Saturday, 9 May 2020

Evolution News - Another Beneficial Mutation

Cape honey bee workers laying parasitic eggs on a queen cell.

Photo credit: Benjamin Oldroyd
Virgin birth has scientists buzzing - The University of Sydney

I have often commented in this blog about how science without any effort or intent, casually refutes creationism by falsifying another of it's articles of faith, or sacred dogmas.

This paper on parthenogenic bees is yet another of these, as was the recent one on the transitional plant fossil. It illustrates how a mutation can be highly beneficial in the right environment. Creationist dogma says it can't be, of course, because all mutations are harmful and increase 'genetic entropy' - an argument made popular by Michael J Behe in his failed attempt to show that evolution is consistent with the Christian notion of 'the fall' because all evolution is really 'devolution' [sic].

Yet here we have a mutation in a subspecies of honeybee - the Cape honeybee (Apis mellifera capensis) which is highly advantageous, enabling this subspecies to parasitise other honeybee colonies, to the extent that they present a serious threat to other honeybee populations.

We already have the example of parthenogenetically-reproducing marbled crayfish but that was due to an accidental duplication of the entire genome, giving rise to a new species. This example is due to a mutation in a single gene.

As the press release from the University of Sydney, Australia, where the research team were based, explains:

In the Cape honey bee, found in South Africa, the gene has allowed worker bees to lay eggs that only produce females instead of the normal males that other honey bees do. “Males are mostly useless,” Professor Oldroyd said. “But Cape workers can become genetically reincarnated as a female queen and that prospect changes everything.”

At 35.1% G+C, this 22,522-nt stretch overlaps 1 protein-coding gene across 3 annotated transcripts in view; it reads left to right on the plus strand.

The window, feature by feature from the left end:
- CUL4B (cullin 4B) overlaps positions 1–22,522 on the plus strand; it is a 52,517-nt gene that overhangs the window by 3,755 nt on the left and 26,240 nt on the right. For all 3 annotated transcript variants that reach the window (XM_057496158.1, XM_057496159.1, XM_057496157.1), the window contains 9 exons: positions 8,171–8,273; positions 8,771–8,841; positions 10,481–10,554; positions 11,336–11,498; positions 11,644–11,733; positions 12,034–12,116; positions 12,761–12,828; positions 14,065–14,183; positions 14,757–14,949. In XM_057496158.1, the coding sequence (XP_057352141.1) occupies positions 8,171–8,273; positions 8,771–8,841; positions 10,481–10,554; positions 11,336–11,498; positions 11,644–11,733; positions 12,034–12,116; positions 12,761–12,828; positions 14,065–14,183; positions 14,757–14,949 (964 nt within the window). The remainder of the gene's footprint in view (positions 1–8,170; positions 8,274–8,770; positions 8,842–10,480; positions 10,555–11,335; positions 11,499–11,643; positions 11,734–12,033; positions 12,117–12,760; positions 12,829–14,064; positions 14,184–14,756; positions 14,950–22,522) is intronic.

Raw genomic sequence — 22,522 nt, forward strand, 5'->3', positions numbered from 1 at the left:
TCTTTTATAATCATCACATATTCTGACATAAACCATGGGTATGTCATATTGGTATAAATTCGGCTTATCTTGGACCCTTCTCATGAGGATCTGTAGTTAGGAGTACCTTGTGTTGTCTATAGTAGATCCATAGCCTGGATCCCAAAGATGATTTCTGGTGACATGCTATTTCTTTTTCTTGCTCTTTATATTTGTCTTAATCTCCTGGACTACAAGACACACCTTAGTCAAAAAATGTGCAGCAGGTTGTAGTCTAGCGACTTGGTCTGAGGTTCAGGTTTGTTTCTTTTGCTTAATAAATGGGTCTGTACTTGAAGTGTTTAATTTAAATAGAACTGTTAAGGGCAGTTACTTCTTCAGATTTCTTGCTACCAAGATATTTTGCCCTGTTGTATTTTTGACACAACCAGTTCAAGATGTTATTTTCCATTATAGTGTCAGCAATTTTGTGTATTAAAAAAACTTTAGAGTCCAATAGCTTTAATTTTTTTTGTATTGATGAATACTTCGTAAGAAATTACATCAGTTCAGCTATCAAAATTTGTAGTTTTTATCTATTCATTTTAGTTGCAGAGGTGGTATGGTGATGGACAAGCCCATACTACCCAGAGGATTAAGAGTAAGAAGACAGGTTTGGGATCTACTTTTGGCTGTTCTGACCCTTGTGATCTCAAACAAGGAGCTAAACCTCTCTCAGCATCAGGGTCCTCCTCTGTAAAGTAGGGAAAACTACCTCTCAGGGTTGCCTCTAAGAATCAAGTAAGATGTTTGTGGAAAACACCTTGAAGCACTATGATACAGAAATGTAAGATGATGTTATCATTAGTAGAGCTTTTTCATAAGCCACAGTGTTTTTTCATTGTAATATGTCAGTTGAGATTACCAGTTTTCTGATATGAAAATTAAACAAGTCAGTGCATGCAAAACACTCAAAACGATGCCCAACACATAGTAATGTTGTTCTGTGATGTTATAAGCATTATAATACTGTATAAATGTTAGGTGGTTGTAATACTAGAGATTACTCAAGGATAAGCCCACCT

But it also causes problems. “Instead of being a cooperative society, Cape honey bee colonies are riven with conflict because any worker can be genetically reincarnated as the next queen. When a colony loses its queen the workers fight and compete to be the mother of the next queen,” Professor Oldroyd said.

The ability to produce daughters asexually, known as “thelytokous parthenogenesis”, is restricted to a single subspecies inhabiting the Cape region of South Africa, the Cape honey bee or Apis mellifera capensis.

Several other traits distinguish the Cape honey bee from other honey bee subspecies. In particular, the ovaries of worker bees are larger and more readily activated and they are able to produce queen pheromones, allowing them to assert reproductive dominance in a colony.

These traits also lead to a propensity for social parasitism, a behaviour where Cape bee workers invade foreign colonies, reproduce and persuade the host colony workers to feed their larvae. Every year in South Africa, 10,000 colonies of commercial beehives die because of the social parasite behaviour in Cape honey bees.
The existence of Cape bees with these characters has been known for over a hundred years, but it is only recently, using modern genomic tools, that we have been able to understand the actual gene that gives rise to virgin birth.

“Further study of Cape bees could give us insight into two major evolutionary transitions: the origin of sex and the origin of animal societies,” Professor Oldroyd said.